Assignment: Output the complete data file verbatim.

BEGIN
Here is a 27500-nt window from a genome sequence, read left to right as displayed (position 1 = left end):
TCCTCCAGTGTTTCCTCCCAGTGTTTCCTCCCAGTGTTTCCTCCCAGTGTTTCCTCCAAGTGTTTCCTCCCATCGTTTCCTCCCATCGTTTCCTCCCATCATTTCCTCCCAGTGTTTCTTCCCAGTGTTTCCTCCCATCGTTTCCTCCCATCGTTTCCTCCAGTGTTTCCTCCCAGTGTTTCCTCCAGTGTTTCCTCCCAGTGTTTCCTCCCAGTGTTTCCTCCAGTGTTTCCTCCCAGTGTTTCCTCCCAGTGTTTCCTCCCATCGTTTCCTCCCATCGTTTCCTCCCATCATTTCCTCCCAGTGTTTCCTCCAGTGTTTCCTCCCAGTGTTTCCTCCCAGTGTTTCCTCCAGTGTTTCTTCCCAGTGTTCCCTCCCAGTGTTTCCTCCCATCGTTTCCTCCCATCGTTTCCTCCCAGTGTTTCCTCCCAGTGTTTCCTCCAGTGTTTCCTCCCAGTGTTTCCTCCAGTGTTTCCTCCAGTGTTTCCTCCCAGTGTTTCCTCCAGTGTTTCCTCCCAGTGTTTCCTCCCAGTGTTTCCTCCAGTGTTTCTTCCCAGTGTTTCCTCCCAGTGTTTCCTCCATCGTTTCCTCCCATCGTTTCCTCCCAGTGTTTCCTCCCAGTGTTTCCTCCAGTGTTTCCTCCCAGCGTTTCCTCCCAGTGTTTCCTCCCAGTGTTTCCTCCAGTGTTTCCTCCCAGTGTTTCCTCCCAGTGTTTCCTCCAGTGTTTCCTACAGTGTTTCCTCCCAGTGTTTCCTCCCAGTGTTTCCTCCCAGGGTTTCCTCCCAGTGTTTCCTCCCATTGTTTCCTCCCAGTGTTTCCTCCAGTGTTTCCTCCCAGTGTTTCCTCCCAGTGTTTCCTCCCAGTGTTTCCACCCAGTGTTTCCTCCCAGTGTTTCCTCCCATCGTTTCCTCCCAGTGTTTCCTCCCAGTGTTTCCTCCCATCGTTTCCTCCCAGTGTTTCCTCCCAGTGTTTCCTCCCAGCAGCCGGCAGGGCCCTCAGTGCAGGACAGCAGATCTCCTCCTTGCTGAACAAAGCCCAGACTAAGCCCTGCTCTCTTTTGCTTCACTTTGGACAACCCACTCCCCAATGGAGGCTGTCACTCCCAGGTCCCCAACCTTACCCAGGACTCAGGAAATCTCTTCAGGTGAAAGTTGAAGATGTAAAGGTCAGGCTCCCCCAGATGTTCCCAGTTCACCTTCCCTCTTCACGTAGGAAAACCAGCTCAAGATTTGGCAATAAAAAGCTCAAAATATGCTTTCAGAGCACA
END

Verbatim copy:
Here is a 27500-nt window from a genome sequence, read left to right as displayed (position 1 = left end):
TCCTCCAGTGTTTCCTCCCAGTGTTTCCTCCCAGTGTTTCCTCCCAGTGTTTCCTCCAAGTGTTTCCTCCCATCGTTTCCTCCCATCGTTTCCTCCCATCATTTCCTCCCAGTGTTTCTTCCCAGTGTTTCCTCCCATCGTTTCCTCCCATCGTTTCCTCCAGTGTTTCCTCCCAGTGTTTCCTCCAGTGTTTCCTCCCAGTGTTTCCTCCCAGTGTTTCCTCCAGTGTTTCCTCCCAGTGTTTCCTCCCAGTGTTTCCTCCCATCGTTTCCTCCCATCGTTTCCTCCCATCATTTCCTCCCAGTGTTTCCTCCAGTGTTTCCTCCCAGTGTTTCCTCCCAGTGTTTCCTCCAGTGTTTCTTCCCAGTGTTCCCTCCCAGTGTTTCCTCCCATCGTTTCCTCCCATCGTTTCCTCCCAGTGTTTCCTCCCAGTGTTTCCTCCAGTGTTTCCTCCCAGTGTTTCCTCCAGTGTTTCCTCCAGTGTTTCCTCCCAGTGTTTCCTCCAGTGTTTCCTCCCAGTGTTTCCTCCCAGTGTTTCCTCCAGTGTTTCTTCCCAGTGTTTCCTCCCAGTGTTTCCTCCATCGTTTCCTCCCATCGTTTCCTCCCAGTGTTTCCTCCCAGTGTTTCCTCCAGTGTTTCCTCCCAGCGTTTCCTCCCAGTGTTTCCTCCCAGTGTTTCCTCCAGTGTTTCCTCCCAGTGTTTCCTCCCAGTGTTTCCTCCAGTGTTTCCTACAGTGTTTCCTCCCAGTGTTTCCTCCCAGTGTTTCCTCCCAGGGTTTCCTCCCAGTGTTTCCTCCCATTGTTTCCTCCCAGTGTTTCCTCCAGTGTTTCCTCCCAGTGTTTCCTCCCAGTGTTTCCTCCCAGTGTTTCCACCCAGTGTTTCCTCCCAGTGTTTCCTCCCATCGTTTCCTCCCAGTGTTTCCTCCCAGTGTTTCCTCCCATCGTTTCCTCCCAGTGTTTCCTCCCAGTGTTTCCTCCCAGCAGCCGGCAGGGCCCTCAGTGCAGGACAGCAGATCTCCTCCTTGCTGAACAAAGCCCAGACTAAGCCCTGCTCTCTTTTGCTTCACTTTGGACAACCCACTCCCCAATGGAGGCTGTCACTCCCAGGTCCCCAACCTTACCCAGGACTCAGGAAATCTCTTCAGGTGAAAGTTGAAGATGTAAAGGTCAGGCTCCCCCAGATGTTCCCAGTTCACCTTCCCTCTTCACGTAGGAAAACCAGCTCAAGATTTGGCAATAAAAAGCTCAAAATATGCTTTCAGAGCACA